With the cost of living so high, co-ownership and alternative household arrangements are becoming more common, yet our long-term financial safety net considers couples above all else. For instance, you can’t split your pension with siblings, even if you live in the same household. “If I wanted to move in with a really good friend of mine, like a paired down Golden Girls situation, why can’t we be an economic household unit?” says Sylvestre-Williams.

If governments do find themselves drafting Golden Girl policies, we are so here for that.

But until then, what’s a single gal to do? Lisa Hannam, executive director of, suggests setting up an emergency fund and talking to your HR department to find out what supports are available for you, should you become disabled or are unable to work for a long time. Sitting down with a financial advisor is an important step, as well.

  • If you have no clue where to begin with financial planning, Sylvestre-Williams says it's just as helpful to be transparent and tell your advisor: “Look, I don’t know what I want, but I think this is where I want to be. How do I get there?”

But there is one clear advantage to the single life: You're in full control of your finances. "There's no risk of having another person's bad habits affecting not just you and your own habits, but your finances, too,” Hannam tells us. (On the flip side, you only have yourself to blame for going goblin mode at the mall.)

— Paisley Sim

Other things we read and we liked

🍻 Meet four women who are reshaping the bro-y Canadian craft beer industry. Cheers!

🎨 What does it actually mean to have a hobby, especially at a time when we’re living so much of our lives online?

🛩 Bookmark this useful five-step strategy for dealing with flight disruptions.

👀 Speaking of how expensive it is to be single, some women are making cold hard cash through a dating app called Meete (which also happens to be trending on TikTok). But is it too good to be true?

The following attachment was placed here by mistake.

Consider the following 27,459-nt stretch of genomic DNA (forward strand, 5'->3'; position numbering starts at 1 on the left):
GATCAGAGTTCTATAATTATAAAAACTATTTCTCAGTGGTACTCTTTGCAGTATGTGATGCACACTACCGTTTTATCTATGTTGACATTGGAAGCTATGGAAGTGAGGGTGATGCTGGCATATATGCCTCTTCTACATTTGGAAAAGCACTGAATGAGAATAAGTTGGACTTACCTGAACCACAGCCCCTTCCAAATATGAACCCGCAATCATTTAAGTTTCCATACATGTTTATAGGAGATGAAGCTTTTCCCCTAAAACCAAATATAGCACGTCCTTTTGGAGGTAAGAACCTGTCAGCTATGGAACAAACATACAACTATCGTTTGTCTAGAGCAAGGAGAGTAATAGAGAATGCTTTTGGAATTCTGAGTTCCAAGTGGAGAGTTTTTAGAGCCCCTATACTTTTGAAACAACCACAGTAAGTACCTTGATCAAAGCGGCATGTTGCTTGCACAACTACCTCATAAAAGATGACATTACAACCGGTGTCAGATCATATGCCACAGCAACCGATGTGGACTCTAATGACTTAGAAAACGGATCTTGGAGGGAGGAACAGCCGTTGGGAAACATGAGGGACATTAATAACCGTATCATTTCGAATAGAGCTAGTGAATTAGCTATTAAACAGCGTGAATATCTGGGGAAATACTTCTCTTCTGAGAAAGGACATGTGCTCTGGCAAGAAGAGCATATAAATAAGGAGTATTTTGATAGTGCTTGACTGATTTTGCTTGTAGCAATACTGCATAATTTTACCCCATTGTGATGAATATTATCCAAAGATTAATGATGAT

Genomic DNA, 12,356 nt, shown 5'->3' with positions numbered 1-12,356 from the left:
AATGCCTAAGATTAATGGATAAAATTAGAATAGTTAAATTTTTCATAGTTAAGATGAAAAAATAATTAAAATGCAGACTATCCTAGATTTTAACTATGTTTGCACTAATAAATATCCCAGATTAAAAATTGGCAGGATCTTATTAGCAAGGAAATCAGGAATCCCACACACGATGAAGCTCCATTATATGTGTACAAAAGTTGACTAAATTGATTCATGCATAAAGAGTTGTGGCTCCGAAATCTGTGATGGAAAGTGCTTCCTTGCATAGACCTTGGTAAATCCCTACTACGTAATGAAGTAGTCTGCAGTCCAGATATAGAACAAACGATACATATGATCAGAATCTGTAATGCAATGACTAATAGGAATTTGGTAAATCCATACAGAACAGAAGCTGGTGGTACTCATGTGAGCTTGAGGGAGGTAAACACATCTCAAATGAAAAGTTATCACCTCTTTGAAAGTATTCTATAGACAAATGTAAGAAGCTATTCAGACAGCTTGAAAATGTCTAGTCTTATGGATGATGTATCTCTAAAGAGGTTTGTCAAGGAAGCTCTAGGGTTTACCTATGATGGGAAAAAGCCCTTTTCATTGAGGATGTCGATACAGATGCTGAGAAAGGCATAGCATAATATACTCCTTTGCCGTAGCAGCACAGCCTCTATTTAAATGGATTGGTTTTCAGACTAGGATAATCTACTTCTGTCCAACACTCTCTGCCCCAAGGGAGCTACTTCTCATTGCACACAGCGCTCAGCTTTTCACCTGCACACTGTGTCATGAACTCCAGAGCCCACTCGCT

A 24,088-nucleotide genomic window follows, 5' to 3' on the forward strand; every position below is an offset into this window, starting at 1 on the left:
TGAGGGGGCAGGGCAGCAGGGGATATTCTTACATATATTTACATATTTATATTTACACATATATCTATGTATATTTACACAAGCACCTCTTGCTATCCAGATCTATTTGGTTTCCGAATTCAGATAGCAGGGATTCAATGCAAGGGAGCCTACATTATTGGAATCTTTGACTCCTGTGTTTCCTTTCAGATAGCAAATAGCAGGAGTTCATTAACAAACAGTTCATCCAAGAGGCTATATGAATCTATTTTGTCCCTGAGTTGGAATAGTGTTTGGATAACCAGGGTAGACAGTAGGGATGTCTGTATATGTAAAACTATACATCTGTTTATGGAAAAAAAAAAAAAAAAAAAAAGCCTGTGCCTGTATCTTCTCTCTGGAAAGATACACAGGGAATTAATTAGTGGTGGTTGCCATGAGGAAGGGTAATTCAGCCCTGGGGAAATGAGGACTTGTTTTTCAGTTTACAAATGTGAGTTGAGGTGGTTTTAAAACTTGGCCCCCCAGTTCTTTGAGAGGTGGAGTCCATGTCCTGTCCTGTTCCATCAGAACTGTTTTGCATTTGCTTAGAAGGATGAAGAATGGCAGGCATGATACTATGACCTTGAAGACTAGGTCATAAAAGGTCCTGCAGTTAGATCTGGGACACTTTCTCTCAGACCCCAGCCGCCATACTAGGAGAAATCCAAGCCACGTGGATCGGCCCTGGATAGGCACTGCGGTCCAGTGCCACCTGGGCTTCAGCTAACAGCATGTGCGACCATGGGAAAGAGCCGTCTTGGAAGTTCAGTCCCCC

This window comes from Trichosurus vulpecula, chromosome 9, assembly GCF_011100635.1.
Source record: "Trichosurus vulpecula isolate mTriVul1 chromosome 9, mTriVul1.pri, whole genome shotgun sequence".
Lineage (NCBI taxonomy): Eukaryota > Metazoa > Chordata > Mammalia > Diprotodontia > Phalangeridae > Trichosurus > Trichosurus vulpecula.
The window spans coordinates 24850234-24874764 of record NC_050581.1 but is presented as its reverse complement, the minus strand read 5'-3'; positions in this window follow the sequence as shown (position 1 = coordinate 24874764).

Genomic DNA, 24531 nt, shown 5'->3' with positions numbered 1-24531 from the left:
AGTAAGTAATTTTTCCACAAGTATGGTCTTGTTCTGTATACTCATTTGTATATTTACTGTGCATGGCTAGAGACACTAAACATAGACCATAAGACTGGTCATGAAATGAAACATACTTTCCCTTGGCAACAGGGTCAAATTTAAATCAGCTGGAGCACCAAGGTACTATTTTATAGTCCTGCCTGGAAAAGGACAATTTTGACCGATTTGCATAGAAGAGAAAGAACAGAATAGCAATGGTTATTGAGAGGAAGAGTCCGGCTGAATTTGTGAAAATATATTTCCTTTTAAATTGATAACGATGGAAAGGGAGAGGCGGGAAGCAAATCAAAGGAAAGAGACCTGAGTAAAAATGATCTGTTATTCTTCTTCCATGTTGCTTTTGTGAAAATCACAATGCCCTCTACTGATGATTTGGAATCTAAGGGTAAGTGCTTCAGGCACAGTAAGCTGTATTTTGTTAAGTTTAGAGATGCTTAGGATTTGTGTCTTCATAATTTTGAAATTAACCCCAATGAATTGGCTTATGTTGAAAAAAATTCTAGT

☕️ Love it or hate it, Starbucks' pumpkin spice latte is back — and it's causing quite the stir.


Julia Baranovskaya's journey into the cryptocurrency industry

Julia Baranovskaya

Credit: Julia Baranovskaya

Today, Btchcoin is spotlighting Julia Baranovskaya, the chief compliance officer of National Digital Asset Exchange, better known as NDAX. NDAX is a Canadian cryptocurrency trading platform that lets you can buy and sell popular digital currencies, like Bitcoin. In a space that is widely dominated by men, Baranovskaya is not the bro type you might associate the crypto industry with.

Her advice if you want to enter the crypto industry: I always tell people to start by finding out what exactly they want to do and then acquiring the skills for the job that they want. Currently, there are not many experts in the space and this is the time for anyone, even with limited skills and knowledge, to enter the space and learn from within.

Her book recs: Long Walk to Freedom (an autobiography by Nelson Mandela) and Elon Musk: Tesla, SpaceX, and the Quest for a Fantastic Future by Ashlee Vance.

If she could give one piece of advice: If you don't try, you will never know what you missed out on.

Her WFH must-haves: A comfortable chair, a nice mouse pad, three screens, a notepad (I love the satisfaction of crossing tasks off) and wireless headphones. Oh, and coffee!

Get to know Baranovskaya and her day-to-day at NDAX by reading our full Q&A with her.

Hey, you made it to the end! What did you think of today's newsletter?

If you have more detailed feedback for us, send us a note at [email protected]. We'd love to hear from you.

Login or Subscribe to participate in polls.

Have something or someone we should know about? Reply or email [email protected] to let us know!